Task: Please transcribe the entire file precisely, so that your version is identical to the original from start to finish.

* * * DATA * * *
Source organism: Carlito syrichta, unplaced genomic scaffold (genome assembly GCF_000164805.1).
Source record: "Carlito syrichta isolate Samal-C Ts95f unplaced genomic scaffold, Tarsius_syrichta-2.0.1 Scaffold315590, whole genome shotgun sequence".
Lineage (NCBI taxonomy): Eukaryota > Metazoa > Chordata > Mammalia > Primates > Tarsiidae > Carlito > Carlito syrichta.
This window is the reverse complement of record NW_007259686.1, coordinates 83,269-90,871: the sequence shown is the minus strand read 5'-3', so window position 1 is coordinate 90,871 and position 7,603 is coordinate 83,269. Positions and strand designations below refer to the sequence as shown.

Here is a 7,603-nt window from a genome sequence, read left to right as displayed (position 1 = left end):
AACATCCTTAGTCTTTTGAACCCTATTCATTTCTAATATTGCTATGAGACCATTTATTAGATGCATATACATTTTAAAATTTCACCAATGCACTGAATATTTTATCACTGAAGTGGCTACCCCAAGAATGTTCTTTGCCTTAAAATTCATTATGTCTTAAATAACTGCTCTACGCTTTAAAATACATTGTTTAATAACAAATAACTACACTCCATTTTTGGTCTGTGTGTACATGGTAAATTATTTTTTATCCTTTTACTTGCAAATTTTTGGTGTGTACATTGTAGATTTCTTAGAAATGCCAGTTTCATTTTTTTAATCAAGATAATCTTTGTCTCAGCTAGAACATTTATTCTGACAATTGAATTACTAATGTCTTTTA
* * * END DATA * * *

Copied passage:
Source organism: Carlito syrichta, unplaced genomic scaffold (genome assembly GCF_000164805.1).
Source record: "Carlito syrichta isolate Samal-C Ts95f unplaced genomic scaffold, Tarsius_syrichta-2.0.1 Scaffold315590, whole genome shotgun sequence".
Lineage (NCBI taxonomy): Eukaryota > Metazoa > Chordata > Mammalia > Primates > Tarsiidae > Carlito > Carlito syrichta.
This window is the reverse complement of record NW_007259686.1, coordinates 83,269-90,871: the sequence shown is the minus strand read 5'-3', so window position 1 is coordinate 90,871 and position 7,603 is coordinate 83,269. Positions and strand designations below refer to the sequence as shown.

Here is a 7,603-nt window from a genome sequence, read left to right as displayed (position 1 = left end):
AACATCCTTAGTCTTTTGAACCCTATTCATTTCTAATATTGCTATGAGACCATTTATTAGATGCATATACATTTTAAAATTTCACCAATGCACTGAATATTTTATCACTGAAGTGGCTACCCCAAGAATGTTCTTTGCCTTAAAATTCATTATGTCTTAAATAACTGCTCTACGCTTTAAAATACATTGTTTAATAACAAATAACTACACTCCATTTTTGGTCTGTGTGTACATGGTAAATTATTTTTTATCCTTTTACTTGCAAATTTTTGGTGTGTACATTGTAGATTTCTTAGAAATGCCAGTTTCATTTTTTTAATCAAGATAATCTTTGTCTCAGCTAGAACATTTATTCTGACAATTGAATTACTAATGTCTTTTA